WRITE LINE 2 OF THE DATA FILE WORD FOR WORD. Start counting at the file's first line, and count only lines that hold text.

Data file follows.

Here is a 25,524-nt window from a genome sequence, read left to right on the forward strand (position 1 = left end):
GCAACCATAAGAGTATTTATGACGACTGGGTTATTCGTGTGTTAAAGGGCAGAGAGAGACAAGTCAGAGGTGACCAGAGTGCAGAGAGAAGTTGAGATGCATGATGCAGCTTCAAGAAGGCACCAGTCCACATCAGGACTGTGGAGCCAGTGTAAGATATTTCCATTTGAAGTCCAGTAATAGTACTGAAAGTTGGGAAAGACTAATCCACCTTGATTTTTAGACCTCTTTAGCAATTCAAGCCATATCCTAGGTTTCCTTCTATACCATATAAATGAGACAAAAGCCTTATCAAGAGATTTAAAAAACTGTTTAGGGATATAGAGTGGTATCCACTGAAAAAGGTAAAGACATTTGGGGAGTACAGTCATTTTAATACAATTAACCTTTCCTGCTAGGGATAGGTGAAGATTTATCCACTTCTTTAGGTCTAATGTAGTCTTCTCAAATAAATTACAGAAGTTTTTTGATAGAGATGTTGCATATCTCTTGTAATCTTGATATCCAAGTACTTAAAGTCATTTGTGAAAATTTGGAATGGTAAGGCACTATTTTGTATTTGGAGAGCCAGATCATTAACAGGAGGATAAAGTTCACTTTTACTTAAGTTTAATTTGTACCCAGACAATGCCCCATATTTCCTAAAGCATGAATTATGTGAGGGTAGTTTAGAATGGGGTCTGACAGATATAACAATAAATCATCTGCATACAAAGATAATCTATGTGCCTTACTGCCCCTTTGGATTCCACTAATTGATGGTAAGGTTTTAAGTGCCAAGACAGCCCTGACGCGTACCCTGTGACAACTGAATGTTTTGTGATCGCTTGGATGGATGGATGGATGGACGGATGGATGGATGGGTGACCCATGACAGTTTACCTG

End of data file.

GCAACCATAAGAGTATTTATGACGACTGGGTTATTCGTGTGTTAAAGGGCAGAGAGAGACAAGTCAGAGGTGACCAGAGTGCAGAGAGAAGTTGAGATGCATGATGCAGCTTCAAGAAGGCACCAGTCCACATCAGGACTGTGGAGCCAGTGTAAGATATTTCCATTTGAAGTCCAGTAATAGTACTGAAAGTTGGGAAAGACTAATCCACCTTGATTTTTAGACCTCTTTAGCAATTCAAGCCATATCCTAGGTTTCCTTCTATACCATATAAATGAGACAAAAGCCTTATCAAGAGATTTAAAAAACTGTTTAGGGATATAGAGTGGTATCCACTGAAAAAGGTAAAGACATTTGGGGAGTACAGTCATTTTAATACAATTAACCTTTCCTGCTAGGGATAGGTGAAGATTTATCCACTTCTTTAGGTCTAATGTAGTCTTCTCAAATAAATTACAGAAGTTTTTTGATAGAGATGTTGCATATCTCTTGTAATCTTGATATCCAAGTACTTAAAGTCATTTGTGAAAATTTGGAATGGTAAGGCACTATTTTGTATTTGGAGAGCCAGATCATTAACAGGAGGATAAAGTTCACTTTTACTTAAGTTTAATTTGTACCCAGACAATGCCCCATATTTCCTAAAGCATGAATTATGTGAGGGTAGTTTAGAATGGGGTCTGACAGATATAACAATAAATCATCTGCATACAAAGATAATCTATGTGCCTTACTGCCCCTTTGGATTCCACTAATTGATGGTAAGGTTTTAAGTGCCAAGACAGCCCTGACGCGTACCCTGTGACAACTGAATGTTTTGTGATCGCTTGGATGGATGGATGGATGGACGGATGGATGGATGGGTGACCCATGACAGTTTACCTG